The Tattoo

Decision of the linear shaped tattoo

(Noise and the) (M)(m)inimalist line

i.   Straight

ii.   Minimal gesture

iii.   More like a stencil

iv.   Lack of representation

v.   Simplification/purification

vi.   Act of noise because of its resistance to a dominant system

“Gang of One” Disregarding tattoo history; intervening/disrupting the common form of tattoo. He remains outside of tattoo culture

Negating a bad tattoo, blocking out the image

Mondrian patterning on his body

Process based work

Faux construction jobs: building of the platform

Kelly Mark as working class hero: class/work analogy

Is he anti-intellectual?

Not resistant, not controlling of his work

Open to interpretation

Wants to situate himself within the art history

Is this the appeal of Beuys? An artist outside of traditional materials to look up to?

Religion

Symbolic elements:

i.   Under the light

ii.   Across the chest, openness

iii.   Mortification of the flesh

iv.   Martyrdom

v.   Proclamation as a prophet

vi.   Passivity/punishment

Spectacle of pain and the ritual of ordeal

Joseph Beuys

i.   Acted like the messiah fro German people said all art is political (art materials not from an art store)

ii.   holocaust, mass trauma vs personal trauma, solipsistic

iii.   Problematic to call up references without taking responsibility

Close to the Viennese Aktionists.

Printmaking

Platform absorbing an imprint, compression; never leveling off after the performance.

Editioning as a practice of printmaking, but keeping them together and showing them as one piece is not.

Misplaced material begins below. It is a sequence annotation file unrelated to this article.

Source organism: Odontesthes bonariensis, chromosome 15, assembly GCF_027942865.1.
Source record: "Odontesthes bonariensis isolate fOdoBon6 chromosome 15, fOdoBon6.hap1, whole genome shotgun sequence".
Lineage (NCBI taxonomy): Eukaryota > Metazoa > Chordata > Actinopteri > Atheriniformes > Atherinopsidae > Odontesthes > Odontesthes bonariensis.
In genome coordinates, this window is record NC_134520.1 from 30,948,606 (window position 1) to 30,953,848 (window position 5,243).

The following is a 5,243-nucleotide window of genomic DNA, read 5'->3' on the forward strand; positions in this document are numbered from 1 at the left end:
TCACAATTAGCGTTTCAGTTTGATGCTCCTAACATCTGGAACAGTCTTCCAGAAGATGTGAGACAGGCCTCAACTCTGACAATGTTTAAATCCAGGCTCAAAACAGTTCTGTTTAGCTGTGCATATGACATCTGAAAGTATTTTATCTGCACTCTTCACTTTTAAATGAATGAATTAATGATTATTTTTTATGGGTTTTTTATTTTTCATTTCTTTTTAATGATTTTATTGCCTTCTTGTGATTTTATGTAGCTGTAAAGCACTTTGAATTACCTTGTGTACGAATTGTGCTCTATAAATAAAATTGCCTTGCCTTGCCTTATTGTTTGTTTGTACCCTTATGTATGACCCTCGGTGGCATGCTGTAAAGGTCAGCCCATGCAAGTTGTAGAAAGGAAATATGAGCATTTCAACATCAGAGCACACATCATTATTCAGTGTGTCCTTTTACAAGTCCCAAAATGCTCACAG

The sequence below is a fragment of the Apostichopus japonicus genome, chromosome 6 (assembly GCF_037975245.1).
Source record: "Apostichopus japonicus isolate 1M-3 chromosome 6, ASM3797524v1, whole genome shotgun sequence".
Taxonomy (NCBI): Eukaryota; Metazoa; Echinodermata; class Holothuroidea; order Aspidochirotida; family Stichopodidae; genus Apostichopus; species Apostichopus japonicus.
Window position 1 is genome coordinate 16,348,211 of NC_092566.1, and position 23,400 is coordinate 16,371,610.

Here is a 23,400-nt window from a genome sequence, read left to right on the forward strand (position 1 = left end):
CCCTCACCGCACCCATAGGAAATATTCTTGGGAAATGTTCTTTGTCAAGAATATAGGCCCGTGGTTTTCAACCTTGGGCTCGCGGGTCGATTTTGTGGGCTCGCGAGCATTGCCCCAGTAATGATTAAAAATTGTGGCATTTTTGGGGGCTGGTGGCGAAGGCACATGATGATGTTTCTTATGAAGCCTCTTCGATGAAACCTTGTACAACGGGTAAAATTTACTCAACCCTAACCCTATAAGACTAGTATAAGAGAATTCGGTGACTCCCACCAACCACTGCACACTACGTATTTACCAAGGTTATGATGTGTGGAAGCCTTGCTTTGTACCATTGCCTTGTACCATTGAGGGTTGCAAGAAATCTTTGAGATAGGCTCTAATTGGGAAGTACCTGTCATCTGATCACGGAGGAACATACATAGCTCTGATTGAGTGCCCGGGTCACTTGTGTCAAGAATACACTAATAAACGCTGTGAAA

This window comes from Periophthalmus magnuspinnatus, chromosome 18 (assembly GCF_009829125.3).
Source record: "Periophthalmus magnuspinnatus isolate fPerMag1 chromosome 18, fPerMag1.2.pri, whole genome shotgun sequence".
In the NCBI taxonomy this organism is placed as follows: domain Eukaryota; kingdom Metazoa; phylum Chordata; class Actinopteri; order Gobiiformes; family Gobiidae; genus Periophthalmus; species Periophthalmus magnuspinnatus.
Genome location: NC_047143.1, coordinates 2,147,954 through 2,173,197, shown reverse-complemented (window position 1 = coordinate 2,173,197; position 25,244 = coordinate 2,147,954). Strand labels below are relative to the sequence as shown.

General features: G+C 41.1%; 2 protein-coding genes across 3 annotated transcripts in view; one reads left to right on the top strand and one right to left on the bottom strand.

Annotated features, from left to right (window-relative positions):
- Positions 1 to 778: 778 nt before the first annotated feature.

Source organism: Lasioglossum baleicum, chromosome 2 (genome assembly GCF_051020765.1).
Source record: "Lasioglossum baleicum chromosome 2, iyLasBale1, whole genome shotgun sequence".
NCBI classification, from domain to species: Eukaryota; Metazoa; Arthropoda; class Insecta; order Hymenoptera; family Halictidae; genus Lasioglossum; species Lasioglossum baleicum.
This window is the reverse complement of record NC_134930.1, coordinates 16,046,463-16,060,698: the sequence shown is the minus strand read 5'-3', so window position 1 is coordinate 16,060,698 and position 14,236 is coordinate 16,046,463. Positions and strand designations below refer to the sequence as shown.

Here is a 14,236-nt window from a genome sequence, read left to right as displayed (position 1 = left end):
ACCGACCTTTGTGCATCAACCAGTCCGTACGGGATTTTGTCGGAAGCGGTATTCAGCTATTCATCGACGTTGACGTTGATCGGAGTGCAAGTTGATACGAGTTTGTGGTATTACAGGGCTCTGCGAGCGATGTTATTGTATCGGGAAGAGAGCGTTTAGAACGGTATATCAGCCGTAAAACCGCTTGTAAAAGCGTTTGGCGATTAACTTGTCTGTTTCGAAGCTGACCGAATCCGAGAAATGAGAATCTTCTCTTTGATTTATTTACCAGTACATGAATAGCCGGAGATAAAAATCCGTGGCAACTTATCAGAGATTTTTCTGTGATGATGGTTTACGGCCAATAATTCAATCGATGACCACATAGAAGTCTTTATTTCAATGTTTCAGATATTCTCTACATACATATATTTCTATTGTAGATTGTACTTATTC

What was the possible effect on the crowd?

forcing as witness as opposed to the barrier at Struts.

During the performance, there remained an aura around him, everyone was giving him space: no contact, therefore it is not social sculpture

Focus/skill of the collaborating artists was on display (trust)

Etymology

Origin of the word Tattoo: The origin of the word tattoo is from the Samoan word tatau, meaning “open wound.” Could there also be a relation to the repetitive drumming of a military Tattoo?

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V>

This communication, including any attached documentation, is intended only for the person or entity to which it is addressed, and may contain confidential, personal, and/or privileged information. Any unauthorized disclosure, copying, or taking action on the contents is strictly prohibited. If you have received this message in error, please contact us immediately so we may correct our records.

Please then delete or destroy the original transmission and any subsequent reply.

Thank you.